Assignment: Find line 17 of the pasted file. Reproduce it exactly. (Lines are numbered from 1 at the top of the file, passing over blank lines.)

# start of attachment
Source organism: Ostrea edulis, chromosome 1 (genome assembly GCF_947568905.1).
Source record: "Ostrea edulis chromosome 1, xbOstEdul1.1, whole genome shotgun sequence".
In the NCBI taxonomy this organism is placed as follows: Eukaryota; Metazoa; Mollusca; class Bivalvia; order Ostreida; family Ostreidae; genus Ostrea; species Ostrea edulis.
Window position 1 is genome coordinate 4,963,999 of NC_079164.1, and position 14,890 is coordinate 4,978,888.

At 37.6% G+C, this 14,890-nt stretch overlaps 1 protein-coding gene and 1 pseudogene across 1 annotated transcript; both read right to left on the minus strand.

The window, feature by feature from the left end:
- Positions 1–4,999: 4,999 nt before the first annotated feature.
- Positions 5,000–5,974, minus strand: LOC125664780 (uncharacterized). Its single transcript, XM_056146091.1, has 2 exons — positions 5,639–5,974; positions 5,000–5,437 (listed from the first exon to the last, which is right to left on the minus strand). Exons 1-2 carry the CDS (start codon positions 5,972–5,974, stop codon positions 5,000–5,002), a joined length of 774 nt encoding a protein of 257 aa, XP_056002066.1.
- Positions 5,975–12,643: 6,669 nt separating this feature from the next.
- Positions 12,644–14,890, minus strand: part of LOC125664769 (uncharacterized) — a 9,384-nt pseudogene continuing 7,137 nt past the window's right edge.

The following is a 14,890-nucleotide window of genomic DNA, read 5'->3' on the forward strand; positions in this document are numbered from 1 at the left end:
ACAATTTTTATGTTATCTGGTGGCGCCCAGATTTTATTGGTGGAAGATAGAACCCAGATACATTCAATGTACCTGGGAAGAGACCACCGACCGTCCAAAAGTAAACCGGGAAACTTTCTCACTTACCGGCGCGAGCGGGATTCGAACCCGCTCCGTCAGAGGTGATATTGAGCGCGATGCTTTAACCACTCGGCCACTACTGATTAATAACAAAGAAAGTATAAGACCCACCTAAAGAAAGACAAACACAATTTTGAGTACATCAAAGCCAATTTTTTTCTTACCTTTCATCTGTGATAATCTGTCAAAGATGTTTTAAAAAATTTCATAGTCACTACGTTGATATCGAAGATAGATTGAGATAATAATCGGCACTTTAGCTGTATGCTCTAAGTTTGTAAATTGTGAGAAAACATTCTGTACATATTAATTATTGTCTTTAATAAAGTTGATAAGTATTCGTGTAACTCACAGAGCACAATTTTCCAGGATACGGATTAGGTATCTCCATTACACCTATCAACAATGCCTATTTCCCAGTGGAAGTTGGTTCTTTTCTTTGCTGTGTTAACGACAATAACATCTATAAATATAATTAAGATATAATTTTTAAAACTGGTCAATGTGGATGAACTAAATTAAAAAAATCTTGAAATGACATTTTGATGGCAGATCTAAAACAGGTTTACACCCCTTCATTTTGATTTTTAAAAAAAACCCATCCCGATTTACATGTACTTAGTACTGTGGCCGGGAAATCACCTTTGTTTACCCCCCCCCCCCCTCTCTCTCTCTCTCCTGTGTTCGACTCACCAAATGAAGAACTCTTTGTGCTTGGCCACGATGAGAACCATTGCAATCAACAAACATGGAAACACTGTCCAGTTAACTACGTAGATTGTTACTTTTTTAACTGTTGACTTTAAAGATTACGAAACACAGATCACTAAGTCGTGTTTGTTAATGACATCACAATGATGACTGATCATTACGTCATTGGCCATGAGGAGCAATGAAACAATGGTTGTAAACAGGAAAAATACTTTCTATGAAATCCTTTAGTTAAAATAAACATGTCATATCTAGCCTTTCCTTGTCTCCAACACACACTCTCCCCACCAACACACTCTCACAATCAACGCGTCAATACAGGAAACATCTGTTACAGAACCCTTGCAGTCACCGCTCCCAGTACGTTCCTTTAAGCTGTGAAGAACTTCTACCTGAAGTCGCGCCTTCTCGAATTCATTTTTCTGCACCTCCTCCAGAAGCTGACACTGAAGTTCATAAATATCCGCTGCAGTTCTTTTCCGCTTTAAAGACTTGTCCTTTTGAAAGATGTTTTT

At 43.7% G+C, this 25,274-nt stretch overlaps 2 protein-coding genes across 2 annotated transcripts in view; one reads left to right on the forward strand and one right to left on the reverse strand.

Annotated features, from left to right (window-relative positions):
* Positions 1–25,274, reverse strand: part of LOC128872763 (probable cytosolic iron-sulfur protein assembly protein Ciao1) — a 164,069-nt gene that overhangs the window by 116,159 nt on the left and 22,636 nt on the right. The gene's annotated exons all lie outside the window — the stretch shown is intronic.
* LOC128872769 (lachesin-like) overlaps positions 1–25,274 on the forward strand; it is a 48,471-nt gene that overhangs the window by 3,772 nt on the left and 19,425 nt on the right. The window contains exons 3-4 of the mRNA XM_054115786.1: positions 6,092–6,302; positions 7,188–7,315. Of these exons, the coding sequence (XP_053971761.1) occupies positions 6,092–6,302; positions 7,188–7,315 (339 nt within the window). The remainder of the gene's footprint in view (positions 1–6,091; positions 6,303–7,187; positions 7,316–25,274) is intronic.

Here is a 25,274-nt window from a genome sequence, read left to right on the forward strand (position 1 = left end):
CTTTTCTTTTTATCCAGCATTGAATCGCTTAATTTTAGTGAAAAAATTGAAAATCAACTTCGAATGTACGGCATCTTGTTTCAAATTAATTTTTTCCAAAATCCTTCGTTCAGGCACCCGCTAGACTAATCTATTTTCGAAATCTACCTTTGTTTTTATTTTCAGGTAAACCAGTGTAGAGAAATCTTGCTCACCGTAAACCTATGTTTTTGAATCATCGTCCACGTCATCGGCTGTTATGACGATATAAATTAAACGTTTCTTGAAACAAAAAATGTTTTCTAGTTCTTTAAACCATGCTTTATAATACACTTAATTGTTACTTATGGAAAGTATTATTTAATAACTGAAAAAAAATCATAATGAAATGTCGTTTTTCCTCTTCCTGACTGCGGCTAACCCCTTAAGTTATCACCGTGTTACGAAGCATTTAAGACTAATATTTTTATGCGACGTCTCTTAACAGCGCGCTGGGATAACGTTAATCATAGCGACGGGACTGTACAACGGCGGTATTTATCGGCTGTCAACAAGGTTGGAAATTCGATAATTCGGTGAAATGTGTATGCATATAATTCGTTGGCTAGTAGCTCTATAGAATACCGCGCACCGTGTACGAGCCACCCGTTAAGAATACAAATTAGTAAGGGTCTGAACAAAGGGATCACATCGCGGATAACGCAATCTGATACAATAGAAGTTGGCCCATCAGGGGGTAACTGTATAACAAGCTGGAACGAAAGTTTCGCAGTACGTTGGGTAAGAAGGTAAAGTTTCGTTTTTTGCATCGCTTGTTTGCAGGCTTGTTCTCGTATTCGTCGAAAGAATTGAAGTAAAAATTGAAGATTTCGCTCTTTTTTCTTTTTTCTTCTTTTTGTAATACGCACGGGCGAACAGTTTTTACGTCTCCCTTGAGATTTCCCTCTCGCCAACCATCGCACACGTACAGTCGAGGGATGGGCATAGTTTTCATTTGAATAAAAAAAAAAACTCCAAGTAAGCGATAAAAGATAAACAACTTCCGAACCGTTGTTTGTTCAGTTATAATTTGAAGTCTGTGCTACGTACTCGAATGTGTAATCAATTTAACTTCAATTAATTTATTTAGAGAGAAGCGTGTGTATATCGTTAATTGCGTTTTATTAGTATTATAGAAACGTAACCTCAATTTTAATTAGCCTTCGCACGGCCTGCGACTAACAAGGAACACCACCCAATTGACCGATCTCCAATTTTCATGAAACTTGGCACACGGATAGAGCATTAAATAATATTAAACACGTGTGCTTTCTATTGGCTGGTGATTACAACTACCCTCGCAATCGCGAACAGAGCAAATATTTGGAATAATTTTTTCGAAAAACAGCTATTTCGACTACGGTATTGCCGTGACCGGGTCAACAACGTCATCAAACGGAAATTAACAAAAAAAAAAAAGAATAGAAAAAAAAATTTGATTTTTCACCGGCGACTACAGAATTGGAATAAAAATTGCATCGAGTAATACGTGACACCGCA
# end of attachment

Here is a 25,274-nt window from a genome sequence, read left to right on the forward strand (position 1 = left end):